In terms of what I’ve been paid most an hour? The best job I had in that sense was working in marketing for Bookham Technology, where I earned just under £80,000.

I then wanted to expand my horizons so I went to night school to do A-level art and got a place to study architecture, but I changed my mind about that.

I spent some time thinking I might become a gardener, so I volunteered for the National Trust and spent weeks working in their properties before coming across a piece in the newspaper about MBAs.

Are you better off than your parents?
Probably. I own most of Norton & Sons, which includes E Tautz and Hammond & Co, so I think my assets are more substantial, and my parents are retired so they are not earning anything apart from their pensions. My mother, Susan, was the senior administrator of the graduate school of social science at Edinburgh University.

Do you invest in shares?
Only in my own company.

What’s better for retirement — property or pension?
I haven’t really thought about retirement. I had pensions in previous companies as well as my current one — what they’re worth, I couldn’t tell you.

When did you first feel wealthy?
I don’t, and I am not that interested in it, if I’m honest. I don’t need a lot of money to enjoy my life, partly because the fashion industry is always providing free dinners and parties.

I get invited to do all sorts of interesting things, I travel a lot with work and, outside of that, I like cycling in the mountains, camping and playing board games. That doesn’t cost very much.

What is it like working with Claudia Winkleman?
It’s hilarious and challenging at the same time — and she always beats me at Boggle.


The mind Boggles: working with Claudia Winkleman is hilarious and challenging, says Patrick Grant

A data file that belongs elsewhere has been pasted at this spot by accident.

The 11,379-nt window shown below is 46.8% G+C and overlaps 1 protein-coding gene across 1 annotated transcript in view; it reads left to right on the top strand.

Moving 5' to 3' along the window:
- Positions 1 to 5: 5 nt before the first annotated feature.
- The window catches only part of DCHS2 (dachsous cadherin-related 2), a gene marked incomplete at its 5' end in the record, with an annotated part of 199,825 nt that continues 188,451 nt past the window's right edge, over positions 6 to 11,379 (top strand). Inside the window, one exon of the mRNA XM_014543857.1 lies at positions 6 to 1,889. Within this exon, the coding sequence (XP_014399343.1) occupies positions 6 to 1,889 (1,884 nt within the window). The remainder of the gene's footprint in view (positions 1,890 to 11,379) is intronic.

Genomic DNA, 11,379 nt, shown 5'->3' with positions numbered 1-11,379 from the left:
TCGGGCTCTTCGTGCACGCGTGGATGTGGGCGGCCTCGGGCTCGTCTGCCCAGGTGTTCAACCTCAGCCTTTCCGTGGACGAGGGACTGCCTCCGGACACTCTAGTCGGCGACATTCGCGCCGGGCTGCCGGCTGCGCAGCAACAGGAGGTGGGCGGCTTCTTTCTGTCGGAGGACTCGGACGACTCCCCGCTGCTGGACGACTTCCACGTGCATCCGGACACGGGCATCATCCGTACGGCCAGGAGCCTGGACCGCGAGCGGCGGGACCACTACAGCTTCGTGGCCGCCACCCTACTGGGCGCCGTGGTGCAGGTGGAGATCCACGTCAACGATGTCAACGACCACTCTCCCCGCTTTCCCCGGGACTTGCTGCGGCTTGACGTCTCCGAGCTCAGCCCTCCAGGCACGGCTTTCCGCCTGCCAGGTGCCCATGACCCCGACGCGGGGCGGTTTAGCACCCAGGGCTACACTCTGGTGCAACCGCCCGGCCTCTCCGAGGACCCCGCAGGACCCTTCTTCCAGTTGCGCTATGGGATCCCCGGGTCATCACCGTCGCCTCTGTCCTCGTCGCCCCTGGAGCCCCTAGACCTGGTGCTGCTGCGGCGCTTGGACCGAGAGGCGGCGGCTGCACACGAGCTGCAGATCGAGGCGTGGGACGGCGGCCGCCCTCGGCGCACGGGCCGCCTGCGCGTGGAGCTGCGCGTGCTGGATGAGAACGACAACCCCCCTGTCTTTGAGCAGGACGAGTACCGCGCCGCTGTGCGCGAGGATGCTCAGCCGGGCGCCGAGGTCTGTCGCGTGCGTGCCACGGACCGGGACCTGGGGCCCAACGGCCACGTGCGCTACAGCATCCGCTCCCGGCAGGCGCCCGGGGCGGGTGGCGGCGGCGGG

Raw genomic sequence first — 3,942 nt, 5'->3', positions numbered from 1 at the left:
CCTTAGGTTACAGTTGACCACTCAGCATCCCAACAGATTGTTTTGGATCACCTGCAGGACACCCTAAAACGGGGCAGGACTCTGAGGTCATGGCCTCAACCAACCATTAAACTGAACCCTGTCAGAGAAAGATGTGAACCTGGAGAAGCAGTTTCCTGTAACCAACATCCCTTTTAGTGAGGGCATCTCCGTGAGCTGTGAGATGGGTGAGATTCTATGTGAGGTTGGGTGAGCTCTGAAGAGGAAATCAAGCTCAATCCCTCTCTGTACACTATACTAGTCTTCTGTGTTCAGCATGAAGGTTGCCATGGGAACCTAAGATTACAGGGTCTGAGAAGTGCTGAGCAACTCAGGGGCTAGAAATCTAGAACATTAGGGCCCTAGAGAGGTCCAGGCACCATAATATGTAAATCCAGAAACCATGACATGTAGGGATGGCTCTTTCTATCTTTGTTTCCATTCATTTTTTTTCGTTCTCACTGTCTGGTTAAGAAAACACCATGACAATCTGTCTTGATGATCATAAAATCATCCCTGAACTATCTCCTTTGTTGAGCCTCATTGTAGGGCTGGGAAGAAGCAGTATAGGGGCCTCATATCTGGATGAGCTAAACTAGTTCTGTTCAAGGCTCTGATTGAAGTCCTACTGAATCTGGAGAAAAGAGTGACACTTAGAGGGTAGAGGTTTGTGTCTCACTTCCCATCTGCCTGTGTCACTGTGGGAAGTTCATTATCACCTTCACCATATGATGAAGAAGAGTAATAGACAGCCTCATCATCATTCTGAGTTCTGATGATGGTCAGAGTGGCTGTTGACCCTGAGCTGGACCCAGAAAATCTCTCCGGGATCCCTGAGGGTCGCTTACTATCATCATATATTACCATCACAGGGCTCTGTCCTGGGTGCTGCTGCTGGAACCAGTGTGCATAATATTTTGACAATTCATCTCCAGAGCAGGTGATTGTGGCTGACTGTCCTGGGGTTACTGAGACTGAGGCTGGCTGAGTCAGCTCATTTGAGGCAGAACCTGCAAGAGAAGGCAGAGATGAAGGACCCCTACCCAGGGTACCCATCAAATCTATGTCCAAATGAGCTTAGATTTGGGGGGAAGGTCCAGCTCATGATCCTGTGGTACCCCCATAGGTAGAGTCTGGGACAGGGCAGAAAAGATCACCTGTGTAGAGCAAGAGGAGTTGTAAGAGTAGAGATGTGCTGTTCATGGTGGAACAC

I am huge fan of Strictly Come Dancing [which Winkleman co-presents] but I wouldn’t like to take part — it’s too nerve-racking. I have a friend, Laura Whitmore, who is doing it this year. Just watching it, I was terrified.

What has been your best investment?
Norton & Sons — it was a tiny business, almost on the brink of bankruptcy,
and now we have grown to a group of five businesses with a substantial combined turnover.

I have had 11 years of enormous satisfaction and enjoyment out of doing it. When I bought the company, I sold my house in Liverpool and mortgaged the second one, in Oxford, to fund the business.

And the worst?
We have had ups and downs. We bought a clothing factory in Blackburn last year. I thought I could turn it around very quickly, but I couldn’t, so we have lost a bit of money on that.

What’s the most extravagant thing you’ve ever bought?
I guess it’s all relative. I bought a couple of prints by Tracey Emin and other works of art I could only just afford at the time.

What’s your money weakness?
I like to buy good things and keep them — even as a kid I liked saving up and buying one nice thing. About 15 years ago I bought a secondhand road bike for about £1,500, although if I’d got it new it would have been about £3,500.

What aspect of the tax system would you change?
I don’t feel I am unduly penalised, but, generally, if you penalise people too heavily they will stop doing the thing you are taxing them for, or bugger off and live somewhere else.

Do you support any charities?
I have done a number of things over the years for Children in Need and I have a direct debit with Cancer Research. I am also a regular contributor to New College [Oxford].

What would you do if you won the lottery jackpot?
I would buy a flat in the middle of London and a place somewhere in the middle of nowhere, in the northeast of Scotland.

What’s the most important lesson you have learnt about money?
My grandfather died in the war and, for some reason, my grandmother did not get a war widow’s pension and brought up two kids on a very limited income, so my mum was careful with money and I was brought up the same way. We treat it with great respect.